Preaching hell to depressed teens

I’ve been thinking about hell quite a bit recently—not because I enjoy it, or because I’m obsessed with morbid subjects, and not even because I’ve been reading Peter Bolt’s excellent new book Living with the Underworld (which, perhaps surprisingly, given the title, looks away from hell rather than towards it).

No, I’ve been thinking about it because I was warned recently that we should beware of how we teach the subject of ‘hell’ and God’s wrath to teenagers. Many of them, so the argument goes, are prone to low self-esteem, depression and suicidal thoughts. They have no trouble believing that they are sinners, and that God is ‘mad’ at them. So we should beware of manipulating their feelings with lurid and excessive depictions of hell, which would compound their misery rather than helping them to understand the grace and love of God. And, it was not the way of the New Testament to subject already shamed individuals to dreadful and imaginative descriptions of the wrath of God.

My immediate response was to feel that the argument from teenagerdom didn’t ring true from the start. Indeed, I knew something wasn’t quite right because many years ago, as a depressed teenager, a friend had scared me into reading the Bible by assuring me that I had nothing to lose and everything to gain. If God wasn’t true, he told me, then reading the Bible and going to church couldn’t hurt me. If God was true, then ignoring him could hurt me a great deal. In fact, I was headed for the fires of hell.

There are probably other ways Woody could have encouraged me to find out about Jesus. That’s not the point. The point is that the idea of hell actually shook me out of my depressive and self-centred state for long enough to get me along to church, start reading the Bible, and find out who Jesus really was—something for which I will be eternally grateful to God and to Woody.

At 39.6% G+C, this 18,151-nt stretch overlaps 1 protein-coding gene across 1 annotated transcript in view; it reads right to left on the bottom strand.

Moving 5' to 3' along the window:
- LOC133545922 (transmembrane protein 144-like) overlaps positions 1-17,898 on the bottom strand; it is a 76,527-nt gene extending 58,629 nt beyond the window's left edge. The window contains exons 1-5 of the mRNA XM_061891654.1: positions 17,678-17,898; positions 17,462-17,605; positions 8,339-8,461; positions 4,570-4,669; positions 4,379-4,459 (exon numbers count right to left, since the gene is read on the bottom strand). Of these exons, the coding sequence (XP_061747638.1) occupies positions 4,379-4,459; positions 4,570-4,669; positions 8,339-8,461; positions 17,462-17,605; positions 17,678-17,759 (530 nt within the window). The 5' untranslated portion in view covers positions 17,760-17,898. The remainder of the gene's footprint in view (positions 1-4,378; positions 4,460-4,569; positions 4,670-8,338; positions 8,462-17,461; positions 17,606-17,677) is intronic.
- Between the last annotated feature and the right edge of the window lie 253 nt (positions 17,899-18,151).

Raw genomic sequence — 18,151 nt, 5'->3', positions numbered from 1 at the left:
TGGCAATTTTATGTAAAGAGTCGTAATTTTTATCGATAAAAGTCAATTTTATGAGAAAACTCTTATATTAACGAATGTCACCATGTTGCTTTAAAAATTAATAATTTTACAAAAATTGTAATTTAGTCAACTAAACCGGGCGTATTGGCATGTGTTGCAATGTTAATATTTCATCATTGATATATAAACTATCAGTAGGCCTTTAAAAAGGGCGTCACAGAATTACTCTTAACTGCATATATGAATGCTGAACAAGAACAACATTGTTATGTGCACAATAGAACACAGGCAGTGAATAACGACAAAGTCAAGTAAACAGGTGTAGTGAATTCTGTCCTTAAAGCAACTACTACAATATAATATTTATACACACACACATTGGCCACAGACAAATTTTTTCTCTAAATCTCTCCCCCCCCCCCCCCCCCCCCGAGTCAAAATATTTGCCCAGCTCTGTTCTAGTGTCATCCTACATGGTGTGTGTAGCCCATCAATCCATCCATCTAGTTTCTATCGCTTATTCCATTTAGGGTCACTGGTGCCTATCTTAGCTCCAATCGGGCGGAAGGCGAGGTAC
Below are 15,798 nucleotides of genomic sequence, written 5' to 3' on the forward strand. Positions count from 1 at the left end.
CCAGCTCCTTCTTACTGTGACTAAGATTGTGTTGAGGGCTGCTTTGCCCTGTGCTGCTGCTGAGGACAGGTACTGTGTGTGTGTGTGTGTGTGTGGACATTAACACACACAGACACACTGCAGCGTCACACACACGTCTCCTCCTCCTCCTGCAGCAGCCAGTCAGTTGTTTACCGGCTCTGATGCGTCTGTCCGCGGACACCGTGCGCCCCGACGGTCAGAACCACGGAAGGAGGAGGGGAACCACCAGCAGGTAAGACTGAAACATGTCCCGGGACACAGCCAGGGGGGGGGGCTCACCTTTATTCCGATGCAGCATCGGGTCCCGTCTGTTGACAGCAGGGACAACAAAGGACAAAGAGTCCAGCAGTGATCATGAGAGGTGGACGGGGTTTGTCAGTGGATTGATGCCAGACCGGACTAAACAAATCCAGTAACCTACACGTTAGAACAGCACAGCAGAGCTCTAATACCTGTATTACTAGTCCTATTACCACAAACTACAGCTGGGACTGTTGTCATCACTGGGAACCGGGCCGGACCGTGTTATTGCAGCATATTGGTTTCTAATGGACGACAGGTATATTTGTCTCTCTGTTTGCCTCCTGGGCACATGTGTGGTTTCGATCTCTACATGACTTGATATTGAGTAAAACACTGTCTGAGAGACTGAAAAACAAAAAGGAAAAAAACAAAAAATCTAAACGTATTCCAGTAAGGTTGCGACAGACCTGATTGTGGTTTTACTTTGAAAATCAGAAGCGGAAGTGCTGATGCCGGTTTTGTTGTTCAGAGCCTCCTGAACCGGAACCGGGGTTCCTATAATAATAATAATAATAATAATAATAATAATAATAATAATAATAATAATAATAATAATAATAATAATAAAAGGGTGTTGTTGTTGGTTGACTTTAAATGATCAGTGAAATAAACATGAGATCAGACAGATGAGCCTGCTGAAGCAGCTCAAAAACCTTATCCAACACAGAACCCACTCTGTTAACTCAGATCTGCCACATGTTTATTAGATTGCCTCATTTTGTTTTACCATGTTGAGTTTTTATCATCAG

The other and more important thing is that in the ‘lurid’ stakes, what Woody told me was nothing at all compared to the horrors I subsequently discovered when I read the Bible. There in the Gospel of Luke, I was confronted with a Jesus who, far from pandering to my teenage angst, spoke in the strongest possible terms of how terrible it would be to face judgement. In addition, if I didn’t repent, I might end up like the rich man in the story of Lazarus—the man in Luke 16 who ends up begging for a drop of water for relief from the flames that were burning in Hades. That was the place where (I was to learn a few short chapters later) there would be terrible wailing and gnashing of teeth, and God’s enemies would suffer in outer darkness. If you have the stomach for it, you can read this for yourself in the Gospel of Luke; indeed, you will come across these ideas in many of Jesus’ sermons in all four Gospels.

Now, some might argue that these horrors are mainly reserved for the smug religious hypocrites that so populate the pages of all four accounts of Jesus’ life and death. The poor, the weak, the sensitive and, most especially, the depressed teenager are not targeted in this way by Jesus’ words. But this doesn’t match the reality of what we actually find when we look at the Gospels closely. It was emphatically not just the religious leaders, but Jesus’ own disciples and “thousands of the people”, who heard him say these words:

I tell you, my friends, do not fear those who kill the body, and after that have nothing more that they can do. But I will warn you whom to fear: fear him who, after he has killed, has authority to cast into hell. Yes, I tell you, fear him! (Luke 12:4-5)

It’s this fear of the Lord that was the beginning of wisdom for at least one depressed teenager. If youthworkers and preachers and school chaplains are doing their job as they should, then, like the Lord Jesus, they will be scaring the hell out of many more teenagers the world over simply by repeating the words he spoke.

If you want to read some more of my thoughts on the subject, see my blog.

5 thoughts on “Preaching hell to depressed teens

  1. Dear Gordon,